Engaging in reflection

Using SEAL

Over years of supporting students to self-reflect for employability development at The University of Queensland, we found that most students greatly appreciated a simple self-reflective structure to guide them through the process.  Based on this feedback we developed a particular model of self-reflection for employability development intentionally designed to uncover specific learning relating to employability – SEAL. 

The SEAL process of self-reflection, as shown below, helps students to unpack a particular learning opportunity in order to understand the employability development that has occurred.

By working through this self-reflection students will better understand how their experiences have helped them to develop the attitudes and behaviours that enable effective work performance.

The SEAL process of self-reflection
S = situation

What happened during the event, incident, activity, or task?

E = effect

What were the new experiences you had to deal with or the challenges faced, and what impact did they have on you?

A = action
What action did you take or strategies did you employ to deal with the challenge/s? And why did you take the actions you took?
L = learning

What did you learn from it -- what can you now do as a result and what do you need to do to handle a similar situation again in the future? How has the experience added to the ones you have already had in terms of your development?

The written SEAL examples provided show how students have worked through the SEAL process to identify their development as a consequence of their engagement in a particular learning opportunity.


Ask your students to:

  1. Select a learning opportunity to reflect on (remember this should be a particular situation where the student felt pushed outside their comfort zone)
  2. Work through the self-reflective process using the SEAL worksheet provided, writing out their responses.

The next step is for students to analyse their reflections to consider the specific competencies, capabilities or attributes that they may have developed as a result of their experience and the act of self-reflection.  If the students have considered employer expectations in particular industries/roles/work contexts then they generally find this easier to do.

The ‘Learning’ section is the most important part of the SEAL self-reflective process, as it is where students can see what development has been gained through the situation.

When identifying what has been learned from an experience using SEAL, it makes sense to use the language of employers, and that means talking about ‘skills’ as well as personal qualities. Thinking about the learning from the reflection as ‘skills’ (and personal qualities) helps students to connect their development to the things that employers value, and that are listed in job advertisements or found in selection criteria.


Ask your students to look back at the self-reflection that they wrote in the last section.  In particular to re-read the ‘L’ of SEAL and to:

  • Identify words or phrases that indicate that they have drawn on a particular ability or personal quality to manage the situation.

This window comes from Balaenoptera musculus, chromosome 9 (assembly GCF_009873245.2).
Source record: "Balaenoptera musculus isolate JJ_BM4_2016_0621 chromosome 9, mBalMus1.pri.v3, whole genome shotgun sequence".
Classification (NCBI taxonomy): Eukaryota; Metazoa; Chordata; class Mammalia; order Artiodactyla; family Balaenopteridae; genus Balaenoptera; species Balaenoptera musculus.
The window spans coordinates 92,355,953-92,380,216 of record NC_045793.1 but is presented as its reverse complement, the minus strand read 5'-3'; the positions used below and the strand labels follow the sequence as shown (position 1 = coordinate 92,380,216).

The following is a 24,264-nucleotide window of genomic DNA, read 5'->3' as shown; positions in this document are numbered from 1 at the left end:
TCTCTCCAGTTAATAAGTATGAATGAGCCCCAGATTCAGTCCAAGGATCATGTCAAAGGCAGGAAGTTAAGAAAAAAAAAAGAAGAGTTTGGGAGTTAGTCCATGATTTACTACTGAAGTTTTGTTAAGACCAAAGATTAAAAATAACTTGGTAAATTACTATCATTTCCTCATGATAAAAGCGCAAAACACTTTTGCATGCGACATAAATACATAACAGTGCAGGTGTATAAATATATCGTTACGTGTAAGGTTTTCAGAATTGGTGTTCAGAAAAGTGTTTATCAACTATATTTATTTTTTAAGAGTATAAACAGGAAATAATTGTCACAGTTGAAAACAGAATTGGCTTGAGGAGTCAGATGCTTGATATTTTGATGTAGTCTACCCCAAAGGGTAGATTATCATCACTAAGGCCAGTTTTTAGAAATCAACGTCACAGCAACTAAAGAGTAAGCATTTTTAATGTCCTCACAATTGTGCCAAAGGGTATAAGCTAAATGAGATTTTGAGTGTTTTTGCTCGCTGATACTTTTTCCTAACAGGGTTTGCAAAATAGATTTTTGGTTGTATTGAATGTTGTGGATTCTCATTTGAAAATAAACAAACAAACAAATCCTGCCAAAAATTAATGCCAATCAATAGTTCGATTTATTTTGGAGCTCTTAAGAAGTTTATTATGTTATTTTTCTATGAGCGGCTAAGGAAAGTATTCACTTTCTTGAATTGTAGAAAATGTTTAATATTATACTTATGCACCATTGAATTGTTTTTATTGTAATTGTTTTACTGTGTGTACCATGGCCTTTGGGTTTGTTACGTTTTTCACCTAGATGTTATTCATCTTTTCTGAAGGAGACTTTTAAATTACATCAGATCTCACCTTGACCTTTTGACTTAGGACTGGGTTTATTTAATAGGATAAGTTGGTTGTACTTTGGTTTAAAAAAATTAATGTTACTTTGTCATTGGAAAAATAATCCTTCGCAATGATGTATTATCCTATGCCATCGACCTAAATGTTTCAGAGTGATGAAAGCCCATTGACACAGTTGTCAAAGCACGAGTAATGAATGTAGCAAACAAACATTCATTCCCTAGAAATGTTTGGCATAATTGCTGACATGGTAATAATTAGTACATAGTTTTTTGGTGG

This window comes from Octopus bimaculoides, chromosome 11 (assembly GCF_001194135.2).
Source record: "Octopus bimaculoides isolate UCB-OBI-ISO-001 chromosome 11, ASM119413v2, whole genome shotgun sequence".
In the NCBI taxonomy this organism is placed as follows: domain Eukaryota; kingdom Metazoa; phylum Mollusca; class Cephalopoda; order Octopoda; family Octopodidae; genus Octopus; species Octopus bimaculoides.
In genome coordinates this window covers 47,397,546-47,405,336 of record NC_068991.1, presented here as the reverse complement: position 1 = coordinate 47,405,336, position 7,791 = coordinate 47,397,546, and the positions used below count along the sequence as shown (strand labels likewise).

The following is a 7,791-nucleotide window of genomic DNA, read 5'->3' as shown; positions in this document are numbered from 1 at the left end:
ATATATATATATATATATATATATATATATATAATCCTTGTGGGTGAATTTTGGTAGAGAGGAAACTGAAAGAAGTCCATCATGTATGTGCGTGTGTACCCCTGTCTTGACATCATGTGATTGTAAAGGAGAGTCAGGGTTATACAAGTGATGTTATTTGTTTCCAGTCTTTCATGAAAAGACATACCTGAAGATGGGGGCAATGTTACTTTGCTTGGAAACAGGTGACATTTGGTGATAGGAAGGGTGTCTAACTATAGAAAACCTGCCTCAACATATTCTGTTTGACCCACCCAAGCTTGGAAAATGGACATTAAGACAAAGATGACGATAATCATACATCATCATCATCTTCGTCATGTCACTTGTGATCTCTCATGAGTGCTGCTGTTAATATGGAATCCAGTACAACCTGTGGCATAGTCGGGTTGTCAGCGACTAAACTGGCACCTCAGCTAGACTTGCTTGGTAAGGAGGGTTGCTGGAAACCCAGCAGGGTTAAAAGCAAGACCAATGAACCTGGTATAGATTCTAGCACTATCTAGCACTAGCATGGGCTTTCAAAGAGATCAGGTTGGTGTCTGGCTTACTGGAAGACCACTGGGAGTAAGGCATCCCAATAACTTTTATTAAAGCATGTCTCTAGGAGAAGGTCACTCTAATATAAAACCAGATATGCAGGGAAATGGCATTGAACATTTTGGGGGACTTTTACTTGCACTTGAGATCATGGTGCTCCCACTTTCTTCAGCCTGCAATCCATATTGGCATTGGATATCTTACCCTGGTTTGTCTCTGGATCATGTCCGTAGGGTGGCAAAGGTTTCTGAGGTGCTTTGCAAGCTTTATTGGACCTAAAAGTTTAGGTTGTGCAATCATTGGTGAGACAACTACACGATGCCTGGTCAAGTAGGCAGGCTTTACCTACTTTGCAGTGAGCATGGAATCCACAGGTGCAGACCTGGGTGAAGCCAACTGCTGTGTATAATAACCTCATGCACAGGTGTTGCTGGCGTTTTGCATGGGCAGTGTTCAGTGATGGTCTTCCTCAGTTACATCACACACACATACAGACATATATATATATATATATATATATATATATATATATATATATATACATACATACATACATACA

• Identify any words they have used that link back to employer expectations in their field.
  • Consider what they can now do as a result of dealing with this challenging situation.
  • Highlight or list the capabilities that they have identified.

Below is an example of student’s L of SEAL with skills underlined:

I learned that I sometimes have problems with nerves when communicating in stressful situations and that planning out what I am going to say and trying to anticipate responses helps me settle those nerves and feel more confident about communicating effectively and professionally.  I would use this strategy again in the future when preparing for important meetings or presentations.

On the surface, the student has definitely improved her communication skills as a result of the learning from her experience in the summer research project.  But if you look more closely at her reflection, you can see that in devising a script to deal with her nerves, she has developed problem-solving skills, she took initiative to try to address her nerves, and her confidence has improved.  She is also able to plan a communication event to anticipate responses which shows that she is proactive.

It is often very effective to invite the students to share their reflections in small groups.  Students who have engaged in the same type of experience tend to find it very enlightening to hear about different development that other students have gained from what often looks like the same kind of activity.  Because students bring their own unique perspectives, beliefs, and existing capabilities to every learning opportunity each student is likely to gain something different from the experience. 

If the cohort are not particularly close, it can be difficult to get students to share and because the self-reflections are personal it may not be appropriate to force students to.  However students are often excited to share their experiences with others and can learn greatly from hearing how their peers have managed challenging situations within the same or a similar experience.    As an educator you may like to share your own reflection from a similar activity to get the ball rolling.